Large Field Of Dinosaur Tracks Found In Southwest Arkansas

Monday, November 14, 2011

The discovery of a large field of dinosaur tracks in Arkansas, researchers employed by using advanced technology and traditional techniques to learn all they can about the animals and the environment that existed 120 million years.

The site of the track in southwest Arkansas, covering an area of ​​about two football fields and contains traces of several species and fossilized traces of several animals of the same species, some have never been documented in Arkansas. The site will allow researchers to learn not only the creatures that once roamed across the region, but also on the climate during the Cretaceous period 115 to 120 million years ago.

"The quality of the tracks and the length of the tracks are an important site," said Stephen K. Boss, who led the project funded by the National Science Foundation. On the base of the rock in which the footprints were found, the researchers have a clear idea of ​​what was the weather.

"Image of the 'environment much more than on the shores of the Persian Gulf today. The air temperature was warm. The water was shallow and very salty," the chief said. "It 'been a difficult environment. We are not sure that the animals are done here, but clearly there were some rich people."

The most dramatic pieces can be found, as the three-fingered dinosaur, measuring about two feet long feet wide. Scientists believe that the fingerprints could include Acrocanthosaurus atokensis, one of the largest predators ever to walk the earth. The site also contains traces of giant sauropods, large, long-necked plant-eating dinosaurs as Pleurocoelus and Paluxysaurus. Other pepper prints the site, but it takes time for scientists to find out what other beings may have traveled in this area.

"With the trace, we can learn many things on the biomechanics of dinosaurs and behavior," said Brian Platt of the University of Kansas. "Dinosaur bones can be taken away by animals or washed into the sea But we know that nearly 120 million years, dinosaurs were walking through here."

Thanks to the accelerated grant National Science Foundation, the University of Arkansas Office of Research and Development, and J. William Fulbright College of Arts and Sciences, a team of researchers spent two weeks studying the site, which is on private property. Besides scissors, brushes and plaster hand, some scientists took their computers. Cothren Jackson and Malcolm Williamson, researchers at the Department of Geosciences and Center for Advanced Spatial Technologies at the University, documented the use of runways LiDAR, an acronym for "Light Detection and Ranging." Two different instruments were used to map the site.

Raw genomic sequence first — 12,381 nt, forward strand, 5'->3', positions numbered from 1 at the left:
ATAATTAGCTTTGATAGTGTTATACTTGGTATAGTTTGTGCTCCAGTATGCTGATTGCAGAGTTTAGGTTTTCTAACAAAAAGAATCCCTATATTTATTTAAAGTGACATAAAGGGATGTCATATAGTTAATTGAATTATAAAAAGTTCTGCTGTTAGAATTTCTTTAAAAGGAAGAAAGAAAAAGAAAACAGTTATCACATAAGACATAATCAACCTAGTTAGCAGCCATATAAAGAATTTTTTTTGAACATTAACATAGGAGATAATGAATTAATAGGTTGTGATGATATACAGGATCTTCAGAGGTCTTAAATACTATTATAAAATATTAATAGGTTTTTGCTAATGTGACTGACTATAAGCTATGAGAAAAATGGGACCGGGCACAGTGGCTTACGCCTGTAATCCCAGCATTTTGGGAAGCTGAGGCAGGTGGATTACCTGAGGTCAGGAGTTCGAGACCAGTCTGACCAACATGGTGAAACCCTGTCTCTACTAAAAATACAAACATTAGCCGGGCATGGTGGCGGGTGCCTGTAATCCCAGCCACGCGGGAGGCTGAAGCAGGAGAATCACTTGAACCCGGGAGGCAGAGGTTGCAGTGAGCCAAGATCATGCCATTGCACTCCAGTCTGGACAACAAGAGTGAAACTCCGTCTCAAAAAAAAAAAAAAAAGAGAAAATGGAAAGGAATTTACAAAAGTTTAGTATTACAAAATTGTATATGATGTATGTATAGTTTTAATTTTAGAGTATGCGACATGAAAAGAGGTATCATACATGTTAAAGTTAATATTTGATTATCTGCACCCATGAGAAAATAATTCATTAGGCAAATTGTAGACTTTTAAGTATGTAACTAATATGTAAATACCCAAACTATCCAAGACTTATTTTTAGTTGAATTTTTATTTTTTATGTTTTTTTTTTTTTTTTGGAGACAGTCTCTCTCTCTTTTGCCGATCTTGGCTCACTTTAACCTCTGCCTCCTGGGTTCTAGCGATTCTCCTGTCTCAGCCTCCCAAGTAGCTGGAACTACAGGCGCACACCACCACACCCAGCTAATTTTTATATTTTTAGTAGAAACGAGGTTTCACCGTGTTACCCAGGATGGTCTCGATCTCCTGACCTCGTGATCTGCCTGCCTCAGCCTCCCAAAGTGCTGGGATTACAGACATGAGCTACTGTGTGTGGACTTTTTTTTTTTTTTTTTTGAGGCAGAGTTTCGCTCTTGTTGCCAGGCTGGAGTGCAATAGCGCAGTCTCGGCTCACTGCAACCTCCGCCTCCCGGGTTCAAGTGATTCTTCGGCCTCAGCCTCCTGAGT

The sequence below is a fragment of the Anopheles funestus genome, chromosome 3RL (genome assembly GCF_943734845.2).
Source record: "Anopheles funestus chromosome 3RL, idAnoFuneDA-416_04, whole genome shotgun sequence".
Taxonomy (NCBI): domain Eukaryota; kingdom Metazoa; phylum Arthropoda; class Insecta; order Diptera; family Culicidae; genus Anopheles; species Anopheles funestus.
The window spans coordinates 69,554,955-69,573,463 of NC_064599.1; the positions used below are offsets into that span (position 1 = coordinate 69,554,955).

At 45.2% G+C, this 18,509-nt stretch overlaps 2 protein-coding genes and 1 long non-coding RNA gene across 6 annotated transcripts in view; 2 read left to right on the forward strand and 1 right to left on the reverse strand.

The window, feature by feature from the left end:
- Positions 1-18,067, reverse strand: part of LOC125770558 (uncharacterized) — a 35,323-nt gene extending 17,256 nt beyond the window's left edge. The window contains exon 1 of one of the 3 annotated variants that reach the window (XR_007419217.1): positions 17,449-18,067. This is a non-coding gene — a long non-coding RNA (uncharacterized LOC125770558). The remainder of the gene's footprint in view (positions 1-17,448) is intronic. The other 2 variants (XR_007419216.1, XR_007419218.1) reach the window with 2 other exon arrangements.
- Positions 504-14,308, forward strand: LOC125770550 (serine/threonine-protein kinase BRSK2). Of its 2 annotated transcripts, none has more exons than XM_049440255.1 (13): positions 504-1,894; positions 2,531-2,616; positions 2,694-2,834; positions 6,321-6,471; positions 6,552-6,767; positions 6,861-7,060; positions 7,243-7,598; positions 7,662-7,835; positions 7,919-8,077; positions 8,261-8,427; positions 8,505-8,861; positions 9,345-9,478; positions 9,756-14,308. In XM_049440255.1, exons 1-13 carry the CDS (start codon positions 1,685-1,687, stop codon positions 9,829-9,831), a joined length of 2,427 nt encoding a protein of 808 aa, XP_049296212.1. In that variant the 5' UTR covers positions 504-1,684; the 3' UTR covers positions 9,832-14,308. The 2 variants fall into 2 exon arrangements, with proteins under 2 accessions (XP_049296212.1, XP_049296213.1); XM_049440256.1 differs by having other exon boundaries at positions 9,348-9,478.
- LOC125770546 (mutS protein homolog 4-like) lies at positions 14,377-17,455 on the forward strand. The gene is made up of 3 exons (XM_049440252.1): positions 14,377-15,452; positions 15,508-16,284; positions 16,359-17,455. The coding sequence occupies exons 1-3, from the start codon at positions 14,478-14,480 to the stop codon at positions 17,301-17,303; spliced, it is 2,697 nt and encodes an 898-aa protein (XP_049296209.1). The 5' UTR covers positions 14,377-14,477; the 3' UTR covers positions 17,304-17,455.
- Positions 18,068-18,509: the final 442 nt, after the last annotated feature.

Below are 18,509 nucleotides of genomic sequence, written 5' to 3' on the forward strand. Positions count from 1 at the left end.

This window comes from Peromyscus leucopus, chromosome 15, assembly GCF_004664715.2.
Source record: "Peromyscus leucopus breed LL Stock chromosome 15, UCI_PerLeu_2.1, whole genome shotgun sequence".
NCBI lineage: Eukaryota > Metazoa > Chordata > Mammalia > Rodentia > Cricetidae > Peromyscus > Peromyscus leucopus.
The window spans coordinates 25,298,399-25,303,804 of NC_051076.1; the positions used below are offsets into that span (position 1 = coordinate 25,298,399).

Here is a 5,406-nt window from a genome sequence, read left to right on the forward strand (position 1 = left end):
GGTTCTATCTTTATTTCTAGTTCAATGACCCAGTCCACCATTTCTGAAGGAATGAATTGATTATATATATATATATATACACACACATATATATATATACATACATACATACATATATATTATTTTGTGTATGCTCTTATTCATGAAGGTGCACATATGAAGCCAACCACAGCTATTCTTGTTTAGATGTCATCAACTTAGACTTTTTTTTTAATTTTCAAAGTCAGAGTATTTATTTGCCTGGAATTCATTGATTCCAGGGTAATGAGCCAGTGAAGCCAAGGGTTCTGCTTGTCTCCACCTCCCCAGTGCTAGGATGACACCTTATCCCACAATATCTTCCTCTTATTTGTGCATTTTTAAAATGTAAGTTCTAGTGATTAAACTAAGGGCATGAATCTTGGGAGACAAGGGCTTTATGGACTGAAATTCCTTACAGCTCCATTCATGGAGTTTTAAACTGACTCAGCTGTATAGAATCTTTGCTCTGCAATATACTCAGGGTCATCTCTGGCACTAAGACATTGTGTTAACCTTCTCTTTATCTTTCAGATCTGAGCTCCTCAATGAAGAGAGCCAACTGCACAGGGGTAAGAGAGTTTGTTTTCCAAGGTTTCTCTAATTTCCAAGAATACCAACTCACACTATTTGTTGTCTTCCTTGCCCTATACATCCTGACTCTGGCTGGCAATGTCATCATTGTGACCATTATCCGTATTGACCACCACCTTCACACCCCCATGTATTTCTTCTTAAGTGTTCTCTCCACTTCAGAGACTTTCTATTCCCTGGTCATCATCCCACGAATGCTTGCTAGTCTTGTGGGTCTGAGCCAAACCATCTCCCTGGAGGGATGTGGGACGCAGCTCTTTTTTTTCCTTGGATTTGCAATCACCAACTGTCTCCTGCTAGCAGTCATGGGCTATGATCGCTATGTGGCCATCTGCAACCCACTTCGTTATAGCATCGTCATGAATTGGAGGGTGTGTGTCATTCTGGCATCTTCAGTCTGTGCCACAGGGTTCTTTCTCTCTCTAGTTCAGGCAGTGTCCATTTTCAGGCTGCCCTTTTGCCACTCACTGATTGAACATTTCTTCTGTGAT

First they used a Z + F Imager 5006i mounted on a platform. The imager is a scanner-based phase that emits a continuous beam of laser light that is swept landscape to measure and record up to 500,000 points per second.

The second device used to capture an overview of the site of the ridge above is a Leica Scan Station C10. This time-of-flight scanner incorporates discrete pulses of laser light at a rate of 50,000 per second, each recording a point in space. According to the way a given laser pulse, up to four return pulses are recorded by the receiver of the instrument. The location where each stem LiDAR pulse return is calculated, allowing researchers to study a "point cloud" representing the three-dimensional track.

Using LiDAR, researchers will be able to see a high resolution map of the slopes of the site and take detailed measurements of the height, width and depth of each track and the action of the treads. These measures will help to learn more about the animals' identities, movements and behavior.

While computer imaging can provide an overview of the dinosaurs, can rock samples from the site offer clues to the climate.

"Because we see here, fingerprinting, we know that this area was at one time outdoors," said Celina Suarez, a postdoctoral researcher at Boise State University, who will join the faculty of the University of Arkansas in the fall of 2012. This statement means that scientists can learn about the frequency of rainfall and the amount of evaporation that affect this site 120 million years. Use of this site and others, we can reconstruct a regional paleoclimates during the Early Cretaceous, which can help them make predictions about the future of Earth's climate.

"This site will add to the knowledge of the animal and the climate in the Cretaceous," said Boss. "Researchers will study the data in many years."

Other researchers involved in the project include earth sciences main candidate Terryl Daniels, senior geosciences major and Honors College students Alex Hamlin, Geosciences Major Junior Ryan Shell, Joann Kvam, program coordinator of the dynamics of the environment and Kenneth Kvam, professor of anthropology, all from the University of Arkansas, and Greg Ludvigson Kansas Geological Survey.

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